“diffusely puffy fingers.” R.405. She also
observed that the Plaintiff had “mild difficulty
squeezing the blood pressure pump with either hand, ”
and that that he could “button, zip and tie shoelaces,
” “make fists, ” and “oppose
fingers.” Id. Dr. Karri determined that the
Plaintiff's “grip strength is 4 in both
after Dr. Karri's CE, Dr. Ernst Bone wrote a Disability
Determination Explanation, which was filed on October 1,
2013. R.106. In the Disability Determination, Dr. Bone
reviewed Dr. Karri's CE and reported that based on the
evidence from the CE, the Plaintiff's manipulative
capacity was limited bilaterally for both handling and
feeling, but was unlimited with regard to fingering. R.111.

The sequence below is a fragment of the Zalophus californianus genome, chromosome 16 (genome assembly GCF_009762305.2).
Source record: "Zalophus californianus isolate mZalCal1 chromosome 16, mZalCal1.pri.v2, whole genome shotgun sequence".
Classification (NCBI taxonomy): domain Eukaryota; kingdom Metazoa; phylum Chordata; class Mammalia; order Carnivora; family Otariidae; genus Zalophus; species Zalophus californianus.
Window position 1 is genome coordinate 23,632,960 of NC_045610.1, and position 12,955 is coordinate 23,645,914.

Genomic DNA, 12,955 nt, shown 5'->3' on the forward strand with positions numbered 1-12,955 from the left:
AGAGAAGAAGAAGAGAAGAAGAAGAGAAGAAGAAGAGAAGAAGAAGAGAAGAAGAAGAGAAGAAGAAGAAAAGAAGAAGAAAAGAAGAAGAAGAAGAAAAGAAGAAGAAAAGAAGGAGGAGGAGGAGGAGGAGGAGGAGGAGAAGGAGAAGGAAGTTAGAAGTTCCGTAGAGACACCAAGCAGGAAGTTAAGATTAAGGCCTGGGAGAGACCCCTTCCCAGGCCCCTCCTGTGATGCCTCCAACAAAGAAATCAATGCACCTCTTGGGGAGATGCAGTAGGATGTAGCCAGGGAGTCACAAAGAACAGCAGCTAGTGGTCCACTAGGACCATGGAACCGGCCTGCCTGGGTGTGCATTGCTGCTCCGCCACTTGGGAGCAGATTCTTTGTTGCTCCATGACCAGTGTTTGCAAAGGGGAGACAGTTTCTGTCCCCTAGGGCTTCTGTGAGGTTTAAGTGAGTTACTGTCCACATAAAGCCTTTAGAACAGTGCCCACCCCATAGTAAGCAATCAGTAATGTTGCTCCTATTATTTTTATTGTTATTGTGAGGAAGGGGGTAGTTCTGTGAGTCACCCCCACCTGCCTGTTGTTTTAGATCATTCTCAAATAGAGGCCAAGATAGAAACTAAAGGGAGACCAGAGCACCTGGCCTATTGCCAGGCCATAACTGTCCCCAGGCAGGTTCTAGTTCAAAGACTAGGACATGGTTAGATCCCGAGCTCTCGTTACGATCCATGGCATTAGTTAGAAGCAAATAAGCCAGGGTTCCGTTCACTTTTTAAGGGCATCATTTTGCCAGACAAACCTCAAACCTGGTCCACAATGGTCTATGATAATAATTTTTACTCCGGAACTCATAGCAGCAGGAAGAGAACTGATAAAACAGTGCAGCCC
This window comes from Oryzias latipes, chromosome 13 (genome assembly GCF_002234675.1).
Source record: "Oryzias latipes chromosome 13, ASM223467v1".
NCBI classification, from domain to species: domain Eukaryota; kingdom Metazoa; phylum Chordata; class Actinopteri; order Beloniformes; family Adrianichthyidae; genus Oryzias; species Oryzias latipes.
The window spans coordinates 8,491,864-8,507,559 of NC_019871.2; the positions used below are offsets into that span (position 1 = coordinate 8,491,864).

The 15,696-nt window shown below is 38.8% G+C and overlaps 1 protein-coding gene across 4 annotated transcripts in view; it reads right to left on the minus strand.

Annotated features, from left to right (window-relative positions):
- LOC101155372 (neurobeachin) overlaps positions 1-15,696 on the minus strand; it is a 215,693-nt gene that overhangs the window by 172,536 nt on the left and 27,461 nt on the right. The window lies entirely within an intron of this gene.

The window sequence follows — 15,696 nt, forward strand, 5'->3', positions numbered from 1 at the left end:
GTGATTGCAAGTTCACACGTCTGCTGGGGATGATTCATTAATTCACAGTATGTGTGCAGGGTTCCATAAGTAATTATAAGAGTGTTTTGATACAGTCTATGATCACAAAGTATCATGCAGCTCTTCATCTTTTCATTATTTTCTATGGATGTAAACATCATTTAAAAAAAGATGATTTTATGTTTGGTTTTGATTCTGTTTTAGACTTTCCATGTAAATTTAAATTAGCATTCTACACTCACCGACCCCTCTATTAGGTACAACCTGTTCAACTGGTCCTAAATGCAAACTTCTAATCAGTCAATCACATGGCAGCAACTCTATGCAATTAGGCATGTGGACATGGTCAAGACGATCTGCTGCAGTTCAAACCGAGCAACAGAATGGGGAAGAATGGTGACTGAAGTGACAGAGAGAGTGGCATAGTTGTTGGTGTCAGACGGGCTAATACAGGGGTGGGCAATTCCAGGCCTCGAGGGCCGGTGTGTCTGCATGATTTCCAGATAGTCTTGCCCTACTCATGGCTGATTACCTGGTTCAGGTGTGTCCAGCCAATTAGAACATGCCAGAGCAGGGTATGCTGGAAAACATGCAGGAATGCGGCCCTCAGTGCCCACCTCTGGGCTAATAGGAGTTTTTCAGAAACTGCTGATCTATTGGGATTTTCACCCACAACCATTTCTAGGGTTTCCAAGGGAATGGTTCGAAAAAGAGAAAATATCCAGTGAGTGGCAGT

However, Dr. Bone also indicated that an additional CE was
required because “[t]he evidence as a whole, both
medical and non-medical, is not sufficient to support a
decision on the claim. Additional evidence is required to
establish current severity of the individual
November 12, 2013, the Plaintiff's long-time treating
physician, Dr. Behnke, referred him to Dr. Kahn of Northwest
Neurology. R.427. At that time, Plaintiff reported a two- to
three-year history of numbness and tingling in his feet and
toes. R.427. Dr. Kahn reported that the Plaintiff had no
sensation to pin in his fingers bilaterally, that he had
“proximal weakness in his arms and legs, ” and
that he had “distal sensory loss in his extremities,
which is likely a peripheral neuropathy.” Id.
The Plaintiff was referred for further testing. Id.
March 24, 2014, another Disability Determination was filed,